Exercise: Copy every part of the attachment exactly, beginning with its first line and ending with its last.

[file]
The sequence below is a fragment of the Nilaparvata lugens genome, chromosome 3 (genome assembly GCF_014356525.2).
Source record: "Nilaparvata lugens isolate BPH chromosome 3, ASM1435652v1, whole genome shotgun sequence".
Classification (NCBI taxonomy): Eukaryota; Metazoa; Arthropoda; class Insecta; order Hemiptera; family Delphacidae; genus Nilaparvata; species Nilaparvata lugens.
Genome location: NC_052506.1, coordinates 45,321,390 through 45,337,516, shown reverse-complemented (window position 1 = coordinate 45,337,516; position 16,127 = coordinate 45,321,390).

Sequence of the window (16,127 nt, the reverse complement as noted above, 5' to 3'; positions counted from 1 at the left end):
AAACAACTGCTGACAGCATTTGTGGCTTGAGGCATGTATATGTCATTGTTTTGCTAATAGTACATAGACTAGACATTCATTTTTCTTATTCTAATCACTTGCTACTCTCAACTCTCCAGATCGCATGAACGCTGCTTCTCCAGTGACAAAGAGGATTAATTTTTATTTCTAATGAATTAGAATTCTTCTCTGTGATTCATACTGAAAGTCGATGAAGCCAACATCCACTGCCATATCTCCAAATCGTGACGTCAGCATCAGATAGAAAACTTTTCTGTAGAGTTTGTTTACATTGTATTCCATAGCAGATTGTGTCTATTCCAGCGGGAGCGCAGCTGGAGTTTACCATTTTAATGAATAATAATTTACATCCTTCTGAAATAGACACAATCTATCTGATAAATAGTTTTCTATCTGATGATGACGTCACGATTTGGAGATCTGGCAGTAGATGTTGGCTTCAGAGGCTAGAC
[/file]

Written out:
The sequence below is a fragment of the Nilaparvata lugens genome, chromosome 3 (genome assembly GCF_014356525.2).
Source record: "Nilaparvata lugens isolate BPH chromosome 3, ASM1435652v1, whole genome shotgun sequence".
Classification (NCBI taxonomy): Eukaryota; Metazoa; Arthropoda; class Insecta; order Hemiptera; family Delphacidae; genus Nilaparvata; species Nilaparvata lugens.
Genome location: NC_052506.1, coordinates 45,321,390 through 45,337,516, shown reverse-complemented (window position 1 = coordinate 45,337,516; position 16,127 = coordinate 45,321,390).

Sequence of the window (16,127 nt, the reverse complement as noted above, 5' to 3'; positions counted from 1 at the left end):
AAACAACTGCTGACAGCATTTGTGGCTTGAGGCATGTATATGTCATTGTTTTGCTAATAGTACATAGACTAGACATTCATTTTTCTTATTCTAATCACTTGCTACTCTCAACTCTCCAGATCGCATGAACGCTGCTTCTCCAGTGACAAAGAGGATTAATTTTTATTTCTAATGAATTAGAATTCTTCTCTGTGATTCATACTGAAAGTCGATGAAGCCAACATCCACTGCCATATCTCCAAATCGTGACGTCAGCATCAGATAGAAAACTTTTCTGTAGAGTTTGTTTACATTGTATTCCATAGCAGATTGTGTCTATTCCAGCGGGAGCGCAGCTGGAGTTTACCATTTTAATGAATAATAATTTACATCCTTCTGAAATAGACACAATCTATCTGATAAATAGTTTTCTATCTGATGATGACGTCACGATTTGGAGATCTGGCAGTAGATGTTGGCTTCAGAGGCTAGAC